As a psychologist, I routinely hear many damaging myths about what mental health is and how treatment works. Some hold myths to be truths, which leads them to suffer alone despite worsening mental health.
Although this saddens me, I also have the advantage of hearing these myths and debunking them. Uncovering these false ideas can lead to more honest conversations and needed treatment. Here are some of the most common myths patients share with me.
Mental illness is not a weakness in character. It’s not a reflection of some invisible strength monitor. We all experience a spectrum of emotions, everything from feeling highly emotional about difficult life events, to feeling numb. It might be because of an accumulation of circumstances we’ve experienced in the past, our biological make up or both. It is in fact a show of strength to express your emotions and seek treatment.
“I’m crazy. Something’s wrong with me.”
1 in 5 adults have had a mental health diagnosis (NAMI), and the percentage is likely higher due to people’s fears of sharing their mental health concerns. So it’s the folks who say they’re perfect who have the real problem. Life is hard and we’re human, therefore we react.
“Other people don’t feel like this.”
And how would you know this? We really have no idea of how other people react. Even the people we’re closest with don’t know how we’re really feeling unless we tell them. So how do we know how others really react to different situations? And how does it help us to compare? And why, especially, do we assume that everyone would react the same way? We’re far too different to behave or feel the same in every situation.
“I have to hide my mental illness.”
Of course, this is your decision. Although if you decide to share with someone you trust, you may find that more people can relate with you than you think. They or someone they know may suffer from mental illness. Some people may even be supportive and give you some guidance. The reality is, there are people who don’t understand and people who do. It’s important to figure out who your trusted loved ones are.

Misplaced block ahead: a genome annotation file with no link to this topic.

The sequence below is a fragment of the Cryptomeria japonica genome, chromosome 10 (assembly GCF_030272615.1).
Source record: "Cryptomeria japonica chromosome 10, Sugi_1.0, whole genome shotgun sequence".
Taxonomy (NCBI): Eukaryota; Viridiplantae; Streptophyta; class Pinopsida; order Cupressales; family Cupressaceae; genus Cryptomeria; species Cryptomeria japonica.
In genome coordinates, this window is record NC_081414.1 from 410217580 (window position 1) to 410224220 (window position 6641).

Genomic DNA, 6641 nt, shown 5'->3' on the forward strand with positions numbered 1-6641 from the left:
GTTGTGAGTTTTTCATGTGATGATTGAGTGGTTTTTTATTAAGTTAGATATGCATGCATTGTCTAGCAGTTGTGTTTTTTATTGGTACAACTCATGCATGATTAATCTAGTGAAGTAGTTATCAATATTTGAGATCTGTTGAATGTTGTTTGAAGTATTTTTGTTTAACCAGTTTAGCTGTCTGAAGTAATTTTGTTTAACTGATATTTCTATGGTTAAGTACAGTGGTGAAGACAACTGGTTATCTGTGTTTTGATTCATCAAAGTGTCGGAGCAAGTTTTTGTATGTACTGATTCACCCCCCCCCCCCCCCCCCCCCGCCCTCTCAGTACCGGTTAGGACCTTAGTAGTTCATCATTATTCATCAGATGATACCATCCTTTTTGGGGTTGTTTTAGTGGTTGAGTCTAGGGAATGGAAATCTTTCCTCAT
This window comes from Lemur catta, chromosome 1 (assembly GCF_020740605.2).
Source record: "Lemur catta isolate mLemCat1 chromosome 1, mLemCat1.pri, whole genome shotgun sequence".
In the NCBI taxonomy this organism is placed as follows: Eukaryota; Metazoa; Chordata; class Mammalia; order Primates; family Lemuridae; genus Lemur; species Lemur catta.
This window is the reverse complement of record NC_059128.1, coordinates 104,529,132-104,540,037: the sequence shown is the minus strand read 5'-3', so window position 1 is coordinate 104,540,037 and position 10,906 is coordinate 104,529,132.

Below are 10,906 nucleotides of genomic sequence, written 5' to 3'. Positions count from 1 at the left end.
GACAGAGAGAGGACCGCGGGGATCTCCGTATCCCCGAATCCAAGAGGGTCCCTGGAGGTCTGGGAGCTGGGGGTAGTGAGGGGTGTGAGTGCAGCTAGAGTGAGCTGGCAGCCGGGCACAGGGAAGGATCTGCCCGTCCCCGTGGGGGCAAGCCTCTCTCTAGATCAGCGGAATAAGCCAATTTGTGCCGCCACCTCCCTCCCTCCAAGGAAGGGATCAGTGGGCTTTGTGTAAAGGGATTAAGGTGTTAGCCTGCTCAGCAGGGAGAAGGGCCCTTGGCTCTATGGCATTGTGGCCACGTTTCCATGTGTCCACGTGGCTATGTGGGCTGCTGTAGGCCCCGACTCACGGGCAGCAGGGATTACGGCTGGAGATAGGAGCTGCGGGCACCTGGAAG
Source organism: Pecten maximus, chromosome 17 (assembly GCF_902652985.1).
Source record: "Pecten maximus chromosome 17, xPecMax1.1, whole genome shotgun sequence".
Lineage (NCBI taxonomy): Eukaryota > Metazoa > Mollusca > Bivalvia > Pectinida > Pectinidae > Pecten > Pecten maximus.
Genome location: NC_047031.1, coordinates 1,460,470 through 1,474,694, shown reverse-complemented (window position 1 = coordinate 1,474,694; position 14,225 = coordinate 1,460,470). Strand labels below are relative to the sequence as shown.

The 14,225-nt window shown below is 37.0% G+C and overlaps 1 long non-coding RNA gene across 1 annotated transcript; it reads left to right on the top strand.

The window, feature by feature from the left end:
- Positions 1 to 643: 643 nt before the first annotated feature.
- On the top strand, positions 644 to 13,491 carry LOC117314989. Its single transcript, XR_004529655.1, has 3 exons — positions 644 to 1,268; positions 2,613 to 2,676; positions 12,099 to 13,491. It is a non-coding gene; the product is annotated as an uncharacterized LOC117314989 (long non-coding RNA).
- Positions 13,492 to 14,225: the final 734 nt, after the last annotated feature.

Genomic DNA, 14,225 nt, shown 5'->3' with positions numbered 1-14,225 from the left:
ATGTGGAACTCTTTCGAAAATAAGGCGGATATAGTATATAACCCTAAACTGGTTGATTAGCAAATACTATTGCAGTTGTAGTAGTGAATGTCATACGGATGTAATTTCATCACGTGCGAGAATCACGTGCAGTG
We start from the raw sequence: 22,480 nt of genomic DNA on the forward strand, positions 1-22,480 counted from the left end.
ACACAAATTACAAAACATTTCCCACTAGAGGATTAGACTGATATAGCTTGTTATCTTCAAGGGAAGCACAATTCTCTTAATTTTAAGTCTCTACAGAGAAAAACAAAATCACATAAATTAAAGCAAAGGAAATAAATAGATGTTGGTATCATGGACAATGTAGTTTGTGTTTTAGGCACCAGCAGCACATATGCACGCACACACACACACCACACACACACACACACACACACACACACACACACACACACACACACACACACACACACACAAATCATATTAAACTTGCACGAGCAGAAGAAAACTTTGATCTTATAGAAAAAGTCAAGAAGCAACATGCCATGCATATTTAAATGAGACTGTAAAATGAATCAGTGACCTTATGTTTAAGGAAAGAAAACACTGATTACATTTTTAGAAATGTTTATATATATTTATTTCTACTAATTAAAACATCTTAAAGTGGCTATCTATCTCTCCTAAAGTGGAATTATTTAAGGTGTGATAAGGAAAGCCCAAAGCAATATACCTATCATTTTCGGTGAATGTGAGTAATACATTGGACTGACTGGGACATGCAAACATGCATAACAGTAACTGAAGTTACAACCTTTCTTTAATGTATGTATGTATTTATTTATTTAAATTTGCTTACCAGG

“Medication will turn me into a zombie.”
All medications have side effects. Everyone reacts differently to each medicine based on body chemistry. Some medications cause uncomfortable side effects when you first start taking them. The biggest question to ask yourself, your therapist and your doctor is whether the benefits outweigh the side effects.
“I don’t have enough faith in God. I just need to pray more.”
I know spiritual leaders who suffer from anxiety, depression and other mental health difficulties. Does it mean they don’t have enough faith? Prayer can be powerful. However, have you been able to pray away all of the problems in your life? Do you pray rather than seek medical attention for a physical condition?
“Counseling is for white people.”
So only white people have problems? People of color tend to have a unique dynamic of stress specifically related to being people of color. Discrimination is real, people hold strange stereotypes about those they perceive as different and people of color are often targets of hate. Have you ever wondered if you didn’t get a job or a promotion because of your ethnicity? Chronic worries such as these accumulate and the build up can be tremendously stressful.
“My family will be upset if they know I’m sharing our private business.”
Every family has its family business. What you’re sharing isn’t that. What you’re sharing is your business. You’re talking about how life affects you.
“It’s selfish to take care of myself.”
This is a cultural lie in much of the world, especially amongst girls and women. You deserve to care for yourself and express your desire to be well cared for. Also, you can’t help anyone if we’re sick.
“I don’t want to express myself in front of others.”
Everything we do is an opportunity to model behavior to others, especially those we care about the most. Wouldn’t it be wonderful to teach our children or partner that emotional expression is healthy?
“My job will find out I’m talking to a therapist.”
Does your employer know you went to the dentist last month or that you just got a refill for blood pressure medication? Therapy is highly confidential and there are very few reasons this information would need to be revealed. The first couple of sessions of treatment are spent reviewing confidentiality so that you’re very clear on how it all works.
“Asking people if they are thinking about suicide will cause them to feel suicidal.”
Simply asking this question does not cause someone to become suicidal. Either the intention is already there or it isn’t. In fact, asking about it may open up conversation and potentially save someone’s life. The National Suicide Prevention is a 24-hour hotline for anyone who needs to talk: 800–273–8255. If you or someone you know are in immediate danger, call 911.
Fight these myths so that they don’t stand in the way of your wellness. Please share with someone who needs to hear the truth about psychological treatment.
Originally published at medium.com
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